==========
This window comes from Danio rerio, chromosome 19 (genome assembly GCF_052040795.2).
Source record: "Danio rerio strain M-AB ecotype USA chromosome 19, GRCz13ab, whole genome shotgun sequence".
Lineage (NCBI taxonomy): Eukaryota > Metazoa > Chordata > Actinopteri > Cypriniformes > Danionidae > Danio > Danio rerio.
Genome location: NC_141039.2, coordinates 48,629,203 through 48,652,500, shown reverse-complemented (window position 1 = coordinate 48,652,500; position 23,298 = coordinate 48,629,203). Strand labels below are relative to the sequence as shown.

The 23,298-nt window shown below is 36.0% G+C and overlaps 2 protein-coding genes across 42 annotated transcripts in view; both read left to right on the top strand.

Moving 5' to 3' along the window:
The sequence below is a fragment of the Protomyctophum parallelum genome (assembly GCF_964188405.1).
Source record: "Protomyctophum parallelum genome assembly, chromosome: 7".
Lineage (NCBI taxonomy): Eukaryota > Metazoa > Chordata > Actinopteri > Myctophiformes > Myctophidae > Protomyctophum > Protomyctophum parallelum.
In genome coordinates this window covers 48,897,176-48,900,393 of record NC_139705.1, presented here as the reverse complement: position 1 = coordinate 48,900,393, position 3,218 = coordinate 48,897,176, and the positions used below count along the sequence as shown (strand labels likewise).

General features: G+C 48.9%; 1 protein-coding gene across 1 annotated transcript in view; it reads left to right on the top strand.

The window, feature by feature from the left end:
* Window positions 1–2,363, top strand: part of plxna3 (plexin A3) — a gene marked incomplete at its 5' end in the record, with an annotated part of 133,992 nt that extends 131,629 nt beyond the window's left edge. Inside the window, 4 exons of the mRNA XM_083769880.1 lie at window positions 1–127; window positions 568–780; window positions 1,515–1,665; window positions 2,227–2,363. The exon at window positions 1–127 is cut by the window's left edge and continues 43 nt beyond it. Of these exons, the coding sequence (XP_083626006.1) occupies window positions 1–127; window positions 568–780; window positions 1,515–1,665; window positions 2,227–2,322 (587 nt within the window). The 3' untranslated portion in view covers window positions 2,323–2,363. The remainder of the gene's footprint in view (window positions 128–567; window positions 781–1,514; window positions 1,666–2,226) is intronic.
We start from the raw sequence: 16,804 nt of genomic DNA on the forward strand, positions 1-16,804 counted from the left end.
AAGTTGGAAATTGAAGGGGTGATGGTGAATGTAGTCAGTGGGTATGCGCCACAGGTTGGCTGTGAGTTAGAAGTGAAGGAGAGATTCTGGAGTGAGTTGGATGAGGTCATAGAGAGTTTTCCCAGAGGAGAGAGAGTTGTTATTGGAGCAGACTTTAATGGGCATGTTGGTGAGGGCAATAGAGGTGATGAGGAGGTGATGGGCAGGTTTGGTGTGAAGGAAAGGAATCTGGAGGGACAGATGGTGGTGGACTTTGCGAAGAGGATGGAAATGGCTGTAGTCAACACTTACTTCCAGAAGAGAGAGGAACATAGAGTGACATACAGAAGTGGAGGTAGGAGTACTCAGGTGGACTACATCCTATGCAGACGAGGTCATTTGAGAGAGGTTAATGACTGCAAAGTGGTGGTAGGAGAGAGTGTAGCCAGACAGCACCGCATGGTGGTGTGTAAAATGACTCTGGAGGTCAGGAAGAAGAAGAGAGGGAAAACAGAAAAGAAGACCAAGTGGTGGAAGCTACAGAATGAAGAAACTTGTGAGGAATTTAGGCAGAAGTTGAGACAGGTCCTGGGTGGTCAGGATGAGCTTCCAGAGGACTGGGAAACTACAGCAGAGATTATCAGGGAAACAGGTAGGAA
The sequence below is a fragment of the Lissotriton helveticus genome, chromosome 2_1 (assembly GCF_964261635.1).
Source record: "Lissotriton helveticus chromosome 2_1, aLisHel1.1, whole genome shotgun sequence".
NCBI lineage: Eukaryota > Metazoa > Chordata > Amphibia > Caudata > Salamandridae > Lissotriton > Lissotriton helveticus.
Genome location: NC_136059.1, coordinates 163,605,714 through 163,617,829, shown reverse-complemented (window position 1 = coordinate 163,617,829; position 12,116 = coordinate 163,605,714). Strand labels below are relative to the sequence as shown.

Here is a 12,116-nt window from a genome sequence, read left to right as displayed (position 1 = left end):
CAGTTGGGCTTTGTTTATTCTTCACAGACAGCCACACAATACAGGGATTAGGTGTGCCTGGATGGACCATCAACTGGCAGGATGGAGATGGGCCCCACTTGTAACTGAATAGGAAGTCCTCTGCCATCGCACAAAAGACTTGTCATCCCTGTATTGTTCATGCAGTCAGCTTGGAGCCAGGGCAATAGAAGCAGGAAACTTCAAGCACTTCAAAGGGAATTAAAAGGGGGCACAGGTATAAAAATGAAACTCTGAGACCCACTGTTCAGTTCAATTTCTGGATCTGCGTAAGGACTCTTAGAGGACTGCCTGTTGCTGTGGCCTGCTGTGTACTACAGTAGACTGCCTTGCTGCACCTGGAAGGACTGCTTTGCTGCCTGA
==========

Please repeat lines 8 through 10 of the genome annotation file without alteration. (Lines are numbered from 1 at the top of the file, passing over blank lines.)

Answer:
Source record: "Protomyctophum parallelum genome assembly, chromosome: 7".
Lineage (NCBI taxonomy): Eukaryota > Metazoa > Chordata > Actinopteri > Myctophiformes > Myctophidae > Protomyctophum > Protomyctophum parallelum.
In genome coordinates this window covers 48,897,176-48,900,393 of record NC_139705.1, presented here as the reverse complement: position 1 = coordinate 48,900,393, position 3,218 = coordinate 48,897,176, and the positions used below count along the sequence as shown (strand labels likewise).